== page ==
Universities must broaden their outreach activities beyond sport if they are to encourage more white working-class boys to enter higher education, a study suggests.
Research by the National Education Opportunities Network found that few institutions ran access programmes focusing on white males from disadvantaged backgrounds and that those that did often used sport to engage their target cohort. Several worked in partnership with professional football or rugby clubs, for example.
Neon’s report says that although this is a valid approach, it cannot be the only tactic, highlighting research that found that nearly a quarter of boys aged between 11 and 15 did not take part in any sport outside school lessons, and another quarter participated in three hours or less each week.
Graeme Atherton, the director of Neon and a co-author of the report, said that other popular activities such as computing, film and reading should be a focus too.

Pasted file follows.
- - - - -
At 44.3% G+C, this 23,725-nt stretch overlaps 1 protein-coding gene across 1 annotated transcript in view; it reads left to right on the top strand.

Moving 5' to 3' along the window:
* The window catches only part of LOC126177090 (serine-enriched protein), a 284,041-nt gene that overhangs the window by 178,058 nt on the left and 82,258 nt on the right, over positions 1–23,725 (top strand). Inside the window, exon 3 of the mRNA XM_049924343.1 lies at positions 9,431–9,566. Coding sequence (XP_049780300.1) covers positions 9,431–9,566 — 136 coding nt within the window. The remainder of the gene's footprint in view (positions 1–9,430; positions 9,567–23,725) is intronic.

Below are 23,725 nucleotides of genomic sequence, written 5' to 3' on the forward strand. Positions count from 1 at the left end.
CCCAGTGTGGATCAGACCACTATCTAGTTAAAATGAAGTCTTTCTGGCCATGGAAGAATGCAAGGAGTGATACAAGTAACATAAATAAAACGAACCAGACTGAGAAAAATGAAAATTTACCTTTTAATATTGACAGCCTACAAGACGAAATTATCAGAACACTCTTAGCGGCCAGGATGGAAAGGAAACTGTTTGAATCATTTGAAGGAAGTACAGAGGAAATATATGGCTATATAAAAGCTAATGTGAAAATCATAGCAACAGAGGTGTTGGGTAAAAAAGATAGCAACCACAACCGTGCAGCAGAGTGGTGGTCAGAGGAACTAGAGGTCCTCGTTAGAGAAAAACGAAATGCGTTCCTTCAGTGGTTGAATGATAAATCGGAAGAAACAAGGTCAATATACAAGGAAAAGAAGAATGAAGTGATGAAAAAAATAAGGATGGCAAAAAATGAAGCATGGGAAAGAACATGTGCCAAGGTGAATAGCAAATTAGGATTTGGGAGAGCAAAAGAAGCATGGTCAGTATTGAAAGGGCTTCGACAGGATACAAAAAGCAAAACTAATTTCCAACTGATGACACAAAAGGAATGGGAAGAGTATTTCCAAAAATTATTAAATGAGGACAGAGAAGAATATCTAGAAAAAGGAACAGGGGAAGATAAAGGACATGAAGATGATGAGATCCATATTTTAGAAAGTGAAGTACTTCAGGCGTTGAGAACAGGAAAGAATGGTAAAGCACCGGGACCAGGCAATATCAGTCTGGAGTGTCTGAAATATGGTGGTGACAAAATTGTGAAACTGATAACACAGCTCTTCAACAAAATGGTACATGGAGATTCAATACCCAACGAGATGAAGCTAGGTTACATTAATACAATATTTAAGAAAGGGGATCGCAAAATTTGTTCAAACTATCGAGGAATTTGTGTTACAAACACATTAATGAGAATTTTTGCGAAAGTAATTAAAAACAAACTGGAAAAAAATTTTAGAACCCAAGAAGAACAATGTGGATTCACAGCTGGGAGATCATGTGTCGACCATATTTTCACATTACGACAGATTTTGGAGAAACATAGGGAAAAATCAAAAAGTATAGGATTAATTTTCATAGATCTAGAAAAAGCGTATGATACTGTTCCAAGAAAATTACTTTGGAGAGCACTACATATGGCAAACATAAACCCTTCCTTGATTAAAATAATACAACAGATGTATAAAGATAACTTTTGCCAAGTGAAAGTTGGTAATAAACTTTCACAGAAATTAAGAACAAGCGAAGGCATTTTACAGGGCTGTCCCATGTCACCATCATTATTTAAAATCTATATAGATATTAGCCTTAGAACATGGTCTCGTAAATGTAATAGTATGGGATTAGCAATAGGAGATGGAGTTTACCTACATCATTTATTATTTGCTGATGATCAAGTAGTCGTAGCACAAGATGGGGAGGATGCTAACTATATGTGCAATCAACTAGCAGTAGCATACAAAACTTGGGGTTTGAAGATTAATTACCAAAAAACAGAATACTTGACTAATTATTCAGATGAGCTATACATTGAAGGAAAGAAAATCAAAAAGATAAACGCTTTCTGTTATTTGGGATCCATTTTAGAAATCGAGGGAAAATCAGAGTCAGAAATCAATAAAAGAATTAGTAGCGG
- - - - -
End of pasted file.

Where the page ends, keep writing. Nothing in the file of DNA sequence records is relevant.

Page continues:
“Sport is often hugely important in the life and cultural identity of this target group, but there are many young people in this group who aren’t interested in sport,” he said. “There have to be other ways to engage this group as well.”
The study comes amid growing concern about the participation of white boys at degree level, with a report for the Higher Education Policy Institute finding earlier this month that girls born this year will be 75 per cent more likely to enter university than their male peers if current trends continue.
The Neon survey of 25 English universities and access charities found that there was a need for more research to understand the particular requirements of white boys from disadvantaged backgrounds, and for a better understanding of whether these were best met through targeted initiatives or those aimed at other underrepresented groups as well.
Dr Atherton said that universities should ensure that their student ambassador teams are gender-balanced, rather than predominantly female; and that their engagement with white boys should focus more closely on improving attainment.
“[These children] need to do better in core subjects in school if they are going to progress,” said Dr Atherton. “That means universities working with schools to support their progress in core subjects.”